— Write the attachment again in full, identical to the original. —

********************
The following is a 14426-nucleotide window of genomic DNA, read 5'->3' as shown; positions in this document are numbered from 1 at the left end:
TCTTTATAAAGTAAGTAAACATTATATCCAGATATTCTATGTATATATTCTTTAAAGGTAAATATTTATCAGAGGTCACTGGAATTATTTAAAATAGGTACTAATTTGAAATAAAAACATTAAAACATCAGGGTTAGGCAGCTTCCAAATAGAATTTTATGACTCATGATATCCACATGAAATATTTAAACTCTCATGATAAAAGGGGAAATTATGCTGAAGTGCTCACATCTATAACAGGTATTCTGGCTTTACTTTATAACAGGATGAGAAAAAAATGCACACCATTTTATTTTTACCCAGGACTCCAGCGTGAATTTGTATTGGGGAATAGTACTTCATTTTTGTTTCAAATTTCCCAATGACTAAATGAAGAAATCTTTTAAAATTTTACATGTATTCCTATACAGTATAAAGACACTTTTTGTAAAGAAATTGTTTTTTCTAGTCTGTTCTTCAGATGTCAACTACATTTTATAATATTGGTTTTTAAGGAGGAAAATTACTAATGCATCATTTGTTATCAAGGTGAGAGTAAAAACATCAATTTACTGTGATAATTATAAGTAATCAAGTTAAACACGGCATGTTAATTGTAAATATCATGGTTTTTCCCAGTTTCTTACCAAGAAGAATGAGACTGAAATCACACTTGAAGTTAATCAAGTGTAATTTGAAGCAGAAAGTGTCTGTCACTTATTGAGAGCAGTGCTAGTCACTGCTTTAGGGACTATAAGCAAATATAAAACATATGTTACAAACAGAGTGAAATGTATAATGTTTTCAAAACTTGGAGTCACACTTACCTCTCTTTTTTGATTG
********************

The following is a 14426-nucleotide window of genomic DNA, read 5'->3' as shown; positions in this document are numbered from 1 at the left end:
TCTTTATAAAGTAAGTAAACATTATATCCAGATATTCTATGTATATATTCTTTAAAGGTAAATATTTATCAGAGGTCACTGGAATTATTTAAAATAGGTACTAATTTGAAATAAAAACATTAAAACATCAGGGTTAGGCAGCTTCCAAATAGAATTTTATGACTCATGATATCCACATGAAATATTTAAACTCTCATGATAAAAGGGGAAATTATGCTGAAGTGCTCACATCTATAACAGGTATTCTGGCTTTACTTTATAACAGGATGAGAAAAAAATGCACACCATTTTATTTTTACCCAGGACTCCAGCGTGAATTTGTATTGGGGAATAGTACTTCATTTTTGTTTCAAATTTCCCAATGACTAAATGAAGAAATCTTTTAAAATTTTACATGTATTCCTATACAGTATAAAGACACTTTTTGTAAAGAAATTGTTTTTTCTAGTCTGTTCTTCAGATGTCAACTACATTTTATAATATTGGTTTTTAAGGAGGAAAATTACTAATGCATCATTTGTTATCAAGGTGAGAGTAAAAACATCAATTTACTGTGATAATTATAAGTAATCAAGTTAAACACGGCATGTTAATTGTAAATATCATGGTTTTTCCCAGTTTCTTACCAAGAAGAATGAGACTGAAATCACACTTGAAGTTAATCAAGTGTAATTTGAAGCAGAAAGTGTCTGTCACTTATTGAGAGCAGTGCTAGTCACTGCTTTAGGGACTATAAGCAAATATAAAACATATGTTACAAACAGAGTGAAATGTATAATGTTTTCAAAACTTGGAGTCACACTTACCTCTCTTTTTTGATTG